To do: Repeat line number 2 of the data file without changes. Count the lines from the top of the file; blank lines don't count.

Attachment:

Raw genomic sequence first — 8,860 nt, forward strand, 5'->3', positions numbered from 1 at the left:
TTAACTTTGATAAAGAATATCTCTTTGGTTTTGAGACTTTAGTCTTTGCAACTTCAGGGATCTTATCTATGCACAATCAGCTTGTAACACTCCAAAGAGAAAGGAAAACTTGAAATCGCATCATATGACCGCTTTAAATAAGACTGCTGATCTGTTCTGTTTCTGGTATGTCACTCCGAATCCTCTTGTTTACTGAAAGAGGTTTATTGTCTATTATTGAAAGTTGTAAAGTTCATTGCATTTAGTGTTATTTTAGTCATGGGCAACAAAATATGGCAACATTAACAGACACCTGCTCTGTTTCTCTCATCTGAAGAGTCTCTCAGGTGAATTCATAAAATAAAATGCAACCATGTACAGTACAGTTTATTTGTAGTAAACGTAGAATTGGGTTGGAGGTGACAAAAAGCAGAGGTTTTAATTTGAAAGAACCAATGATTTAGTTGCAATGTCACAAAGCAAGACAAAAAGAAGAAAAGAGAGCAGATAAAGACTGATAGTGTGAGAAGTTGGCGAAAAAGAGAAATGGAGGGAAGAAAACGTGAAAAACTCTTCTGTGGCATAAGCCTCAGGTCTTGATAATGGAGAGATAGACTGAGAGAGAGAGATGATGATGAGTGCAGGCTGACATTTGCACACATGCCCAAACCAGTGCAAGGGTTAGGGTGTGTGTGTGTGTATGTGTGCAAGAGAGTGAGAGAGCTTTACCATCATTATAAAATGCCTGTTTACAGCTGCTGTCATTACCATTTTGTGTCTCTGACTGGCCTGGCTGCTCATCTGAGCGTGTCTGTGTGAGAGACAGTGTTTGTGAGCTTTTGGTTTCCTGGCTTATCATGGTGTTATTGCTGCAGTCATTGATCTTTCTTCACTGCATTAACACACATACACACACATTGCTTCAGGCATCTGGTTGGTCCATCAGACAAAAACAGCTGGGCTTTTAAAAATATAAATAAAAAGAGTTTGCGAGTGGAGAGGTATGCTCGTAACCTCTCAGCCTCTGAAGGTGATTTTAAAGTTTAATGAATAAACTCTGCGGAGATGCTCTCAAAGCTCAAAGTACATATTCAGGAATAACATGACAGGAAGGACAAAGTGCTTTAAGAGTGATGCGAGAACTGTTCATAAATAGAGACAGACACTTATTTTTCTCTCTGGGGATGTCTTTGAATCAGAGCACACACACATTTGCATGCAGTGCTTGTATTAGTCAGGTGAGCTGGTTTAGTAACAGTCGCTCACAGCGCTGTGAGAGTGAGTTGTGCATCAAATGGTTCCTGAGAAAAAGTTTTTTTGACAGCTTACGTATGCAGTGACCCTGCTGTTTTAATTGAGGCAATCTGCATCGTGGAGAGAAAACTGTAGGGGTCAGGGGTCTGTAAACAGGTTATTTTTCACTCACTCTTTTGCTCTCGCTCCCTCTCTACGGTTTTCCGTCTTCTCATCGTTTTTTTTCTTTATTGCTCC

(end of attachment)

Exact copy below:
TTAACTTTGATAAAGAATATCTCTTTGGTTTTGAGACTTTAGTCTTTGCAACTTCAGGGATCTTATCTATGCACAATCAGCTTGTAACACTCCAAAGAGAAAGGAAAACTTGAAATCGCATCATATGACCGCTTTAAATAAGACTGCTGATCTGTTCTGTTTCTGGTATGTCACTCCGAATCCTCTTGTTTACTGAAAGAGGTTTATTGTCTATTATTGAAAGTTGTAAAGTTCATTGCATTTAGTGTTATTTTAGTCATGGGCAACAAAATATGGCAACATTAACAGACACCTGCTCTGTTTCTCTCATCTGAAGAGTCTCTCAGGTGAATTCATAAAATAAAATGCAACCATGTACAGTACAGTTTATTTGTAGTAAACGTAGAATTGGGTTGGAGGTGACAAAAAGCAGAGGTTTTAATTTGAAAGAACCAATGATTTAGTTGCAATGTCACAAAGCAAGACAAAAAGAAGAAAAGAGAGCAGATAAAGACTGATAGTGTGAGAAGTTGGCGAAAAAGAGAAATGGAGGGAAGAAAACGTGAAAAACTCTTCTGTGGCATAAGCCTCAGGTCTTGATAATGGAGAGATAGACTGAGAGAGAGAGATGATGATGAGTGCAGGCTGACATTTGCACACATGCCCAAACCAGTGCAAGGGTTAGGGTGTGTGTGTGTGTATGTGTGCAAGAGAGTGAGAGAGCTTTACCATCATTATAAAATGCCTGTTTACAGCTGCTGTCATTACCATTTTGTGTCTCTGACTGGCCTGGCTGCTCATCTGAGCGTGTCTGTGTGAGAGACAGTGTTTGTGAGCTTTTGGTTTCCTGGCTTATCATGGTGTTATTGCTGCAGTCATTGATCTTTCTTCACTGCATTAACACACATACACACACATTGCTTCAGGCATCTGGTTGGTCCATCAGACAAAAACAGCTGGGCTTTTAAAAATATAAATAAAAAGAGTTTGCGAGTGGAGAGGTATGCTCGTAACCTCTCAGCCTCTGAAGGTGATTTTAAAGTTTAATGAATAAACTCTGCGGAGATGCTCTCAAAGCTCAAAGTACATATTCAGGAATAACATGACAGGAAGGACAAAGTGCTTTAAGAGTGATGCGAGAACTGTTCATAAATAGAGACAGACACTTATTTTTCTCTCTGGGGATGTCTTTGAATCAGAGCACACACACATTTGCATGCAGTGCTTGTATTAGTCAGGTGAGCTGGTTTAGTAACAGTCGCTCACAGCGCTGTGAGAGTGAGTTGTGCATCAAATGGTTCCTGAGAAAAAGTTTTTTTGACAGCTTACGTATGCAGTGACCCTGCTGTTTTAATTGAGGCAATCTGCATCGTGGAGAGAAAACTGTAGGGGTCAGGGGTCTGTAAACAGGTTATTTTTCACTCACTCTTTTGCTCTCGCTCCCTCTCTACGGTTTTCCGTCTTCTCATCGTTTTTTTTCTTTATTGCTCC